Robert Rieger and Geraldine Gay
Interactive Media Group, Department of Communication, Cornell University
Our research explores the pedagogical, technical, and evaluative issues surrounding the use of a new generation of hand-held, highly portable computers for teaching in the natural sciences. A primary goal is to develop pilot curricula that bring multimedia resources to the outdoor laboratory. Prototypes are being developed for data retrieval and input. It is hypothesized that learners will flourish in situations that provide an opportunity to test skills and theories in the "just-in-time" and "nomadic" field context in which they are used. Can computers enrich the outdoor, field experience by supporting team collaboration for students and teaching staff. This paper sets the background for the mobile computing research project we have initiated, and describes two prototype field applications developed for mobile learning environments.
Keywords --mobile computing, handhelds, situated learning, field study, PDA's, probes
As information technologies reshape classrooms and other learning environments, students and educators have become more comfortable with accessing and sharing electronic information. While many educators rely on desktop technologies, textbooks, libraries, and lectures as principal curricular sources, teachers in the natural and biological sciences have often added important outdoor field investigations to their repertoire. Their students usually find this hands- on aspect critical to understanding the subject matter. For example, students of plant biology are frequently attracted to the discipline because of the opportunities it offers to leave the lecture room to explore and learn in field environments.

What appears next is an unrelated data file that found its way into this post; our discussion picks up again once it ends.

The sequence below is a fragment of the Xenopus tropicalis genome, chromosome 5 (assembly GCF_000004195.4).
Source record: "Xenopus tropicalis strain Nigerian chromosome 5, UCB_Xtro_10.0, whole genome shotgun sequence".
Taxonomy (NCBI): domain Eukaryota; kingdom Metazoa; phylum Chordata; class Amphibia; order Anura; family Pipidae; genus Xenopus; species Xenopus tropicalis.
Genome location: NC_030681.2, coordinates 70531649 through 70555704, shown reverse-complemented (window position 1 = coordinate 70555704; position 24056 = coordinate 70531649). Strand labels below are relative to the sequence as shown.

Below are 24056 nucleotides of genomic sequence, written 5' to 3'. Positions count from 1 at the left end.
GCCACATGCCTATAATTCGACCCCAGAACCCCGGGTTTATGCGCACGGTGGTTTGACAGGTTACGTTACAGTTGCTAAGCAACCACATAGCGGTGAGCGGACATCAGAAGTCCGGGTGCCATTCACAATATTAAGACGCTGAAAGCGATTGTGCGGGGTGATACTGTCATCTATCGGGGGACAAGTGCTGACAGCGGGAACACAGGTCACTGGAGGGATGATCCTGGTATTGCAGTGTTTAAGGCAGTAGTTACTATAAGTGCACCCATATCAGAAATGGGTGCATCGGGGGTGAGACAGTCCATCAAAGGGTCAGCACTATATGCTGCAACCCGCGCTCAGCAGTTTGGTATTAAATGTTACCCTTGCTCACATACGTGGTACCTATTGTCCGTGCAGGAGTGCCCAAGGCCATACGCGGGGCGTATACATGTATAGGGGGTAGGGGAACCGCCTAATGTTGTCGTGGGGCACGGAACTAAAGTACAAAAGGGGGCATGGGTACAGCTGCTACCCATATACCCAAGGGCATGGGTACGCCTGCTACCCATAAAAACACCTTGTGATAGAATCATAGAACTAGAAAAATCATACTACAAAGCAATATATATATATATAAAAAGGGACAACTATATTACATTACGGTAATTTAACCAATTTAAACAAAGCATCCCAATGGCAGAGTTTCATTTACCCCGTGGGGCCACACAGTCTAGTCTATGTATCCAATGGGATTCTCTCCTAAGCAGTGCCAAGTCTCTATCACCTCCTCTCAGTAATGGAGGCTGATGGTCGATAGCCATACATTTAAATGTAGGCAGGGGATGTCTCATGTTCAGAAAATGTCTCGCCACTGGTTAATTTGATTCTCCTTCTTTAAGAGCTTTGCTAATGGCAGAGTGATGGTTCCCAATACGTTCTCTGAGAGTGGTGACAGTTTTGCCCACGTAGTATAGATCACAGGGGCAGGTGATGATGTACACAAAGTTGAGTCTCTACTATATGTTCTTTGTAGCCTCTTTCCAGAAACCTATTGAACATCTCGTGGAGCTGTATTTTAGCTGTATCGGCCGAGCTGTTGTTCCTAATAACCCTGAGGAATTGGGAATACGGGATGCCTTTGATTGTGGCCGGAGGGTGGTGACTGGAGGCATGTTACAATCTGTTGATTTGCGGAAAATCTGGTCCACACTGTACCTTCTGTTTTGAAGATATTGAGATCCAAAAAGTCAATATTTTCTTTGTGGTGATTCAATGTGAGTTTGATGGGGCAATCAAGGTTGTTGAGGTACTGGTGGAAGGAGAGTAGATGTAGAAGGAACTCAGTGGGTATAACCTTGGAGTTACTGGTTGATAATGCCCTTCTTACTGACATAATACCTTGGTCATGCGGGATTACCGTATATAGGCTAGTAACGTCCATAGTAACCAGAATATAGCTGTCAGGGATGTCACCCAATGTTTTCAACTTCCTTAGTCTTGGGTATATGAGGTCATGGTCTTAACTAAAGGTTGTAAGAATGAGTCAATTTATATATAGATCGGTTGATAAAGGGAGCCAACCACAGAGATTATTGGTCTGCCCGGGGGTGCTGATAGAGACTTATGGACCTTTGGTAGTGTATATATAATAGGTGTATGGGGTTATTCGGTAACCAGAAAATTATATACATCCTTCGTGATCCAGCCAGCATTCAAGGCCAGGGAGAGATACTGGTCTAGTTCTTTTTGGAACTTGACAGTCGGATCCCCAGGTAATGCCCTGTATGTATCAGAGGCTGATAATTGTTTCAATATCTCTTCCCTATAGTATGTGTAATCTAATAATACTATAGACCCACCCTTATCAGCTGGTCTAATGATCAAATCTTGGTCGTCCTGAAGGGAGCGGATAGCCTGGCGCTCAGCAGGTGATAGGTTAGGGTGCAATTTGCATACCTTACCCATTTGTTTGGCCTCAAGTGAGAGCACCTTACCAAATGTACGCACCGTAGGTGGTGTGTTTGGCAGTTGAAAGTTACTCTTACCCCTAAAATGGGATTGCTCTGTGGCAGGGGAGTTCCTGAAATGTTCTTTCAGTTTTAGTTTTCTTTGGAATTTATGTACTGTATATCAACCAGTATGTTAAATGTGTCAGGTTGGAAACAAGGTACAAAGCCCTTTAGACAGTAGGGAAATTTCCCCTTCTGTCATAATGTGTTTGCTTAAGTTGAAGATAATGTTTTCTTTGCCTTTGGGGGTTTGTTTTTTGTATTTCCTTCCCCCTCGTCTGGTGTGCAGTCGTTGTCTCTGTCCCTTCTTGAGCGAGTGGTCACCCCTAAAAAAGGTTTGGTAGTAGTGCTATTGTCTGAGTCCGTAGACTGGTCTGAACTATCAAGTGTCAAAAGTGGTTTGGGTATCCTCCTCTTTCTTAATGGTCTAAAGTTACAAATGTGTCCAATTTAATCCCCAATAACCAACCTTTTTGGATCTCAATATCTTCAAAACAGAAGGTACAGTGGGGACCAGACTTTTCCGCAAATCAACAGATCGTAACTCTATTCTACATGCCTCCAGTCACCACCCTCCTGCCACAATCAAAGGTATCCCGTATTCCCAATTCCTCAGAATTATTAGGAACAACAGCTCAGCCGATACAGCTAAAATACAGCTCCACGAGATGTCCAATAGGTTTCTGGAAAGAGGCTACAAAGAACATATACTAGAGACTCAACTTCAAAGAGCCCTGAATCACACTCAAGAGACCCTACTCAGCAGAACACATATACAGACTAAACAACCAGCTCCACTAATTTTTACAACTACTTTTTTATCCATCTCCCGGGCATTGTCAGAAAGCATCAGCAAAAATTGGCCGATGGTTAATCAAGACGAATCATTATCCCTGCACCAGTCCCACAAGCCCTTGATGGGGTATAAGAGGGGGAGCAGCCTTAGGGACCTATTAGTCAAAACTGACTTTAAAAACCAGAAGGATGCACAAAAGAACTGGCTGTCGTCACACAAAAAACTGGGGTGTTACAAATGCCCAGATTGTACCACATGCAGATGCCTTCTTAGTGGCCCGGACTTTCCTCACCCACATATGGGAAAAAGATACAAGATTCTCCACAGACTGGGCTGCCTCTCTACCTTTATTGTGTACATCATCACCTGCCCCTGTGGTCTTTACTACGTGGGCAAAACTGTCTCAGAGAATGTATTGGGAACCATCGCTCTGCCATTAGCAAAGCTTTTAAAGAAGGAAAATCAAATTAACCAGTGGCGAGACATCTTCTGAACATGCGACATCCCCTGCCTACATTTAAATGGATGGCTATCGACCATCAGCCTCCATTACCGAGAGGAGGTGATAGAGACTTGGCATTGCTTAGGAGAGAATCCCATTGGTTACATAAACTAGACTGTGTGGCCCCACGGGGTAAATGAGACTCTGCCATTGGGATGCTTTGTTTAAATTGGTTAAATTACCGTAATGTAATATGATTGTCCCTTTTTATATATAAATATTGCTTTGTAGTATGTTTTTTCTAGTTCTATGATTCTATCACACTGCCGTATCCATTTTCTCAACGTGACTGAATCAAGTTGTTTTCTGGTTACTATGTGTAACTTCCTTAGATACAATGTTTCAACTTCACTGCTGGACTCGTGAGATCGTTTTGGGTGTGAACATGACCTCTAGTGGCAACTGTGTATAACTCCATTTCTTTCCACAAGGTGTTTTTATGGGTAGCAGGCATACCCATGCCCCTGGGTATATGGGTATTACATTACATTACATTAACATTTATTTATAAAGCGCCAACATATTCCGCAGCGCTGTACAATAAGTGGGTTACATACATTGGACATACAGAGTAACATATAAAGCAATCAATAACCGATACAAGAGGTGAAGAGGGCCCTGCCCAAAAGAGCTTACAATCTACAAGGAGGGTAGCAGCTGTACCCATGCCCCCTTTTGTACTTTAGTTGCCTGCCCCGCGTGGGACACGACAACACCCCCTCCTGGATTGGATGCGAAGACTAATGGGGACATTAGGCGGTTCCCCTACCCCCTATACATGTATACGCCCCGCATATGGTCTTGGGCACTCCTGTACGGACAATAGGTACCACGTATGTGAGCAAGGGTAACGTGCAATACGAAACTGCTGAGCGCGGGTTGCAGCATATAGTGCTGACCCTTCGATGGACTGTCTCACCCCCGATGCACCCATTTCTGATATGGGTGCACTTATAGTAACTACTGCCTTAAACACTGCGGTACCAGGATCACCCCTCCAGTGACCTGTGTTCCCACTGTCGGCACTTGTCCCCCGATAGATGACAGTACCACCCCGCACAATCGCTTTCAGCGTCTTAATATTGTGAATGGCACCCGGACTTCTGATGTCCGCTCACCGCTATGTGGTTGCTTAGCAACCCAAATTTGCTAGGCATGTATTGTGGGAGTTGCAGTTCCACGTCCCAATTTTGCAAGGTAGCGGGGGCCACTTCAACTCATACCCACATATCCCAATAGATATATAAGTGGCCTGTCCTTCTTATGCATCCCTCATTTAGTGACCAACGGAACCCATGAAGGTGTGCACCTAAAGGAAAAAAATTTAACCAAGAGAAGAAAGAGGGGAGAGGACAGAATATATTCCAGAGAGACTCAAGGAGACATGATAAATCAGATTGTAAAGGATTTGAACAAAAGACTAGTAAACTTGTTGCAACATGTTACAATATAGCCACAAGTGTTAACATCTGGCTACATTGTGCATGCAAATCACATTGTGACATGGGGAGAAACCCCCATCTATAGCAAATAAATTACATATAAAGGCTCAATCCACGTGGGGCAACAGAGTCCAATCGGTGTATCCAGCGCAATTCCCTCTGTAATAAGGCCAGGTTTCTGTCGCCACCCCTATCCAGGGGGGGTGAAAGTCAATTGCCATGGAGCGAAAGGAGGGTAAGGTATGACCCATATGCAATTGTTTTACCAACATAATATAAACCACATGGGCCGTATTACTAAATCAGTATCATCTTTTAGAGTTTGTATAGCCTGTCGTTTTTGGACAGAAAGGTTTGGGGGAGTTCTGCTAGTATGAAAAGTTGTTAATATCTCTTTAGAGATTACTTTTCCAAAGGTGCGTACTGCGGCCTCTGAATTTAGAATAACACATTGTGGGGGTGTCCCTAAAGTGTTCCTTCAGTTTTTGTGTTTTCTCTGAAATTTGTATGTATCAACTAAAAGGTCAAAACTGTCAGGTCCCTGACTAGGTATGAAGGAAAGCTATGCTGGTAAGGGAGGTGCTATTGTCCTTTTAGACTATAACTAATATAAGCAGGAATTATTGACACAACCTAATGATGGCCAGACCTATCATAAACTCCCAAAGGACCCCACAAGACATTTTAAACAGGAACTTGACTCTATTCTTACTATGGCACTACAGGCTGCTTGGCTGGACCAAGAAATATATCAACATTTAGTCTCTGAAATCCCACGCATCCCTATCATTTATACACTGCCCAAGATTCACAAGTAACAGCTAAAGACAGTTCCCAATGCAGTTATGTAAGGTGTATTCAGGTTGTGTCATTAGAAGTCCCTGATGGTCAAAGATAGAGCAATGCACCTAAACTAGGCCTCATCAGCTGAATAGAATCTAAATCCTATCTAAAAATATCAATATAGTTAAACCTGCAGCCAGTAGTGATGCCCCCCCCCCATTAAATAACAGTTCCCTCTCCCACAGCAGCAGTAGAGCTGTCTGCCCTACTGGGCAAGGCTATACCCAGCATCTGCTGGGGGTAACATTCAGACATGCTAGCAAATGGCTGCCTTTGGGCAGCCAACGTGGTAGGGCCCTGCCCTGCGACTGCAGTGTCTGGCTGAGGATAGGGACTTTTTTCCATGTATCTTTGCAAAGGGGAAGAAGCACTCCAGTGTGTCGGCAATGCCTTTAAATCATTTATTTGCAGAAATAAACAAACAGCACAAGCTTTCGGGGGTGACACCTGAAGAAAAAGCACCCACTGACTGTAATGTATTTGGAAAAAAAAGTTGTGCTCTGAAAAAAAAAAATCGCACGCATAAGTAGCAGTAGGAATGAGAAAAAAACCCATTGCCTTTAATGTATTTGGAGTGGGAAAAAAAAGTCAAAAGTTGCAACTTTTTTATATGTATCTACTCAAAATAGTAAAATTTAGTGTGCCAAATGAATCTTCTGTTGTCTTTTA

While field learning cannot be adequately replicated using advanced multimedia technologies, the computer's prowess at information organizing and retrieval can be taken to the field to support learning. Rather than replacing the field experience, new technologies can enhance field work making it pedagogically rewarding. This paper reports on efforts to facilitate the synergy of technology and situated study.
Powerful new hardware and software capable of supporting mobile computing offer new options. Hand-held computers are approximately one- fourth the size of a laptop computer. Some models receive user input from a scaled-down keyboard, while others rely on an electronic pen and incorporate handwriting recognition. For years the misfit younger sibling of the hardware and software community, hand-held computers (sometimes called personal digital assistants) have come of age ( Kleinrock, 1997).
Microsoft recently released Windows- CE, an operating system designed for powerful mobile computing applications based on the popular Windows 95. Many major hardware and software vendors are lining up to support this market. For example, RadioMail Wireless Internet Service gives Windows-CE users a constant link and seamless communication between hand-held PC's, desktops and the Internet. The new Apple MessagePad 2000 includes a fast 166 megahertz processor, has ample storage capacity, wireless capabilities and a web browser for searching the Internet. Knowledge Revolution has introduced eProbe, a mobile, computer-based laboratory that connects to a hand-held computer and allows students to collect and visually analyze scientific data.
Much has been written about the value of teaching science in ways that are authentic and engaging to students as they inquire and collaborate with others. According to Soloway ( 1996) today's students are not mastering concepts or applying their classroom knowledge, and there is a disconnection between what goes on in school and what goes on outside the classroom. Soloway proposes helping learners